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Restructuring Higher Education

My latest column for The Week is up. In it, I speculate about the likely effects of making community college free – assuming that the administration’s plan is enacted, and actually works as it is intended:

If the administration program succeeds, and participating community colleges offer more programs eligible for transfer to four-year institutions — tuition-free to all comers — then that option will become much more attractive for this sort of student [the marginal student barely able to afford to attend a four-year degree program]. Community college enrollment may well grow — but a large fraction of that growth may come from students who might otherwise have gone directly to a four-year institution.

What effect might that have, in turn, on those four-year institutions? All else being equal, one would assume that, if a supplier enters the market with a free product or service that is of acceptable quality, other market participants will respond either by focusing on a more quality-oriented market segment (willing and able to pay a premium for a premium product), or by exiting the market entirely.

If the administration’s proposal succeeds, for-profit colleges will have a harder time staying in business; it’s hard to compete with free. But it is equally reasonable to assume that four-year public institutions, perpetually strapped for funds, will decline to compete to keep those students most attracted by a fully transferable two-year degree. Rationally, they will reorient their own “business models” around a higher percentage of transfer students, with a higher percentage of non-transfer students being either ineligible for significant financial assistance, or of distinctly higher academic standing.

This is, of course, speculative – the plan is not going to be passed by this Congress, and if it were enacted it might not work as intended. I’m trying to tease out what the likely effects would be if it did work as intended – if the law passed, states eagerly signed up, and community colleges responded to incentives to restructure their programs to meet the eligibility criteria.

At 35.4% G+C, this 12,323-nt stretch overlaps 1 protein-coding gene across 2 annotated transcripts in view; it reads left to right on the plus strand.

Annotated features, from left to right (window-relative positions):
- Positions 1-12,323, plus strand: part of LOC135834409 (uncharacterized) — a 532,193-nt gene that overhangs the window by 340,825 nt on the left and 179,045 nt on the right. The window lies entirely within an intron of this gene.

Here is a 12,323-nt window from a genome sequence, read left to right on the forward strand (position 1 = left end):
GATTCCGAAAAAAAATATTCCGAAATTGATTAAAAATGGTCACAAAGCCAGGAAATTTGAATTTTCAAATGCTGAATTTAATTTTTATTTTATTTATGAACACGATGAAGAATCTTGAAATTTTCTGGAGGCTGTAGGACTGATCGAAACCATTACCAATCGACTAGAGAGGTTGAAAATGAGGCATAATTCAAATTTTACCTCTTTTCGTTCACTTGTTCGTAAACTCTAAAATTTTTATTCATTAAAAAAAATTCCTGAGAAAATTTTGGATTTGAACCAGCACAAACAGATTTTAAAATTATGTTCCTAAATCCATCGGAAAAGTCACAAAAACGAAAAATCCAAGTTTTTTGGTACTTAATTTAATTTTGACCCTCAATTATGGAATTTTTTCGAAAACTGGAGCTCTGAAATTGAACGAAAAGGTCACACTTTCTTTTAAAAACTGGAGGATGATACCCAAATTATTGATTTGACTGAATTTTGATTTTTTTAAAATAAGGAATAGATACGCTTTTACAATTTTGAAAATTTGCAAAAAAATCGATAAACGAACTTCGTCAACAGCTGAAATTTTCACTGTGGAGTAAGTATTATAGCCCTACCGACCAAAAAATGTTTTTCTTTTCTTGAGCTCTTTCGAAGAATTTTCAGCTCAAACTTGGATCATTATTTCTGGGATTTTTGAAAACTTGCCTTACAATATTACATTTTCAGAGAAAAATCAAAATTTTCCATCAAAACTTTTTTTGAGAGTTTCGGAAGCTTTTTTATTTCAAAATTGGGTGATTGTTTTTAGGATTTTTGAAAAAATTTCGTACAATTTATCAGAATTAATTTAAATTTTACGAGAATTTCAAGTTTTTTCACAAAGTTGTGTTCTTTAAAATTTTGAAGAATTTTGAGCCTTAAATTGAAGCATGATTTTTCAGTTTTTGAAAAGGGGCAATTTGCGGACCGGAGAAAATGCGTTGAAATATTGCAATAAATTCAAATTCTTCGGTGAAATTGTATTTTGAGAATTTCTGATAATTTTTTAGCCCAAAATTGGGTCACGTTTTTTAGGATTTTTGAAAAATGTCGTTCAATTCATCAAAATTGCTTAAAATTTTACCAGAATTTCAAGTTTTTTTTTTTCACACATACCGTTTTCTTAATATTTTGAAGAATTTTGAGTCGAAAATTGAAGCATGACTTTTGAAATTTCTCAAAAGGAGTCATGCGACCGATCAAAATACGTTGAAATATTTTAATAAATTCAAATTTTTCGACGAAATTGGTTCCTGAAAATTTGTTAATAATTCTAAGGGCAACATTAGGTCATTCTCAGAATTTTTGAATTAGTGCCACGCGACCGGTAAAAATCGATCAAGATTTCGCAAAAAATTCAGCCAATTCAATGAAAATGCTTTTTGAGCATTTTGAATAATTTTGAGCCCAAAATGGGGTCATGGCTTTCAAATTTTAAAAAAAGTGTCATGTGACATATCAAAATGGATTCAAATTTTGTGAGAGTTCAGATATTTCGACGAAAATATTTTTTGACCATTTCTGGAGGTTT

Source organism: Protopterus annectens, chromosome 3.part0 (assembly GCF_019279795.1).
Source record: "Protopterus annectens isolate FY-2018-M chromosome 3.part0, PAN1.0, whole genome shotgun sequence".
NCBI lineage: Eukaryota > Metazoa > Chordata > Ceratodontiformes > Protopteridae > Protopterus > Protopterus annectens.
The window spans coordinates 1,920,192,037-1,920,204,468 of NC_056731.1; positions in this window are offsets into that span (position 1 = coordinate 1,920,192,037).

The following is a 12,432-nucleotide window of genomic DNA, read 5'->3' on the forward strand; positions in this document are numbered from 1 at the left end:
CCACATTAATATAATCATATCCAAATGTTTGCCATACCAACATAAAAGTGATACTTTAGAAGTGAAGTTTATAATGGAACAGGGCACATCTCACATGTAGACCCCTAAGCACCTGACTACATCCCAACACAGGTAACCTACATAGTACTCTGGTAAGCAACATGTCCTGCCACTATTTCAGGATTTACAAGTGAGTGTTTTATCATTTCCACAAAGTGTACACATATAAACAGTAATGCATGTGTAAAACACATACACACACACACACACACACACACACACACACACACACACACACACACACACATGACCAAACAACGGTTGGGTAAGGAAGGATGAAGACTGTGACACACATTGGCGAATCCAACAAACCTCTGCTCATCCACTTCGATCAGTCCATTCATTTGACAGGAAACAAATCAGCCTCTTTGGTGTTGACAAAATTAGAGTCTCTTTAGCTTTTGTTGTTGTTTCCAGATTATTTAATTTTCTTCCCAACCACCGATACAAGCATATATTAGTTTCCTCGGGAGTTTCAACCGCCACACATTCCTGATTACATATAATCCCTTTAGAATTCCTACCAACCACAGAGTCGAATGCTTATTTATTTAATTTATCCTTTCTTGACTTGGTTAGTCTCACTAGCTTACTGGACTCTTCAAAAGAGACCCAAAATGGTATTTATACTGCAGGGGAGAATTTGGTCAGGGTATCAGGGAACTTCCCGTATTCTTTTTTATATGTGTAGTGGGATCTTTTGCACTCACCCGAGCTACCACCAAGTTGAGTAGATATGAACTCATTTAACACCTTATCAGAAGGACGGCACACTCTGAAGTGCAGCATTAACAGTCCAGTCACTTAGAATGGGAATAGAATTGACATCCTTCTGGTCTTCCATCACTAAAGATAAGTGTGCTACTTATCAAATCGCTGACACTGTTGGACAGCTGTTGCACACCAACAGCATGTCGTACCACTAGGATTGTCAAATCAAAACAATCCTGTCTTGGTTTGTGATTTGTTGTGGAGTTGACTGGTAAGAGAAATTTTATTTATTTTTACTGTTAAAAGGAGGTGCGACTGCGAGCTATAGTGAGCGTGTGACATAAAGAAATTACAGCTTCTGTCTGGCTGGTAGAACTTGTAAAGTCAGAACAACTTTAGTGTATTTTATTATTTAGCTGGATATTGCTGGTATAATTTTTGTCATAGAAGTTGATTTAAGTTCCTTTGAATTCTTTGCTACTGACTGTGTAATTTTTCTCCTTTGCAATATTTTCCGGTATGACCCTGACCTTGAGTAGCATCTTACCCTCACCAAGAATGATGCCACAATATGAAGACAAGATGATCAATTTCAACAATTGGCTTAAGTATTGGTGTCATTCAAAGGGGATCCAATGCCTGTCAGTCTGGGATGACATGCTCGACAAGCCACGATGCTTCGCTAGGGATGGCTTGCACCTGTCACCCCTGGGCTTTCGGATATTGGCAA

To be clear, it’s not obvious to me that a restructuring of community colleges to be more academically serious would be a bad thing, if the goal is to make higher education cheaper without sacrificing quality. But if the goal is to enable people to go to college who currently do not, I wonder whether the proposal will be that effective. Poor students, after all, are frequently attending community colleges for free now. And even if they benefit from the elimination of tuition, the eligibility criteria could inadvertently make it harder for them to remain enrolled.

Some folks have worried that community colleges will engage in rampant grade inflation to keep their graduation rates up (and thus remain eligible for subsidies). That could happen – but the requirement that credits be readily transferable to a four-year institution might prevent that eventuality. But another way to keep graduation rates up is to “fire” or “manage out” failing students, a process observed at many charter schools. The administration proposal includes money for remediation – but high-performing charter schools frequently do the same. Who knows where the bulk of the incentives will ultimately lie?

In any event, I concluded the piece with a throwaway line about the “class divide” running through the student body in higher education, and I want to complicate that view slightly. It is entirely likely that a poorer student, struggling to stay financially afloat at State U, might be better off spending two or three years at a community college and then transferring to State U. I mean that not just in financial terms but in social terms – at the community college she would be around more people like her, and when she transferred to State U she might be better prepared, socially, to handle this novel social environment. The class divide already runs through State U, and runs pretty deep.

But I do think it would change State U if the pool of poorer first-year students shrank significantly, particularly if state governments responded by reorienting their budgets to treat community colleges as the “proper” academic path for poorer students. And I also worry about the position of remedial students at community colleges if the college mission is re-oriented around transfer students.

To be clear: I’m not ultimately making an argument against the proposal, either against making community college free or against the eligibility criteria. I’m just teasing out possible unintended effects. Other proposals would undoubtedly have different unintended effects. Policy is rarely about finding a program with no downsides or unintended effects; it’s about finding one that is on-balance worthwhile, and being aware of those possible downsides so they can be mitigated.

about the author

Noah Millman, senior editor, is an opinion journalist, critic, screenwriter, and filmmaker who joined The American Conservative in 2012. Prior to joining TAC, he was a regular blogger at The American Scene. Millman’s work has also appeared in The New York Times Book Review, The Week, Politico, First Things, Commentary, and on The Economist’s online blogs. He lives in Brooklyn.

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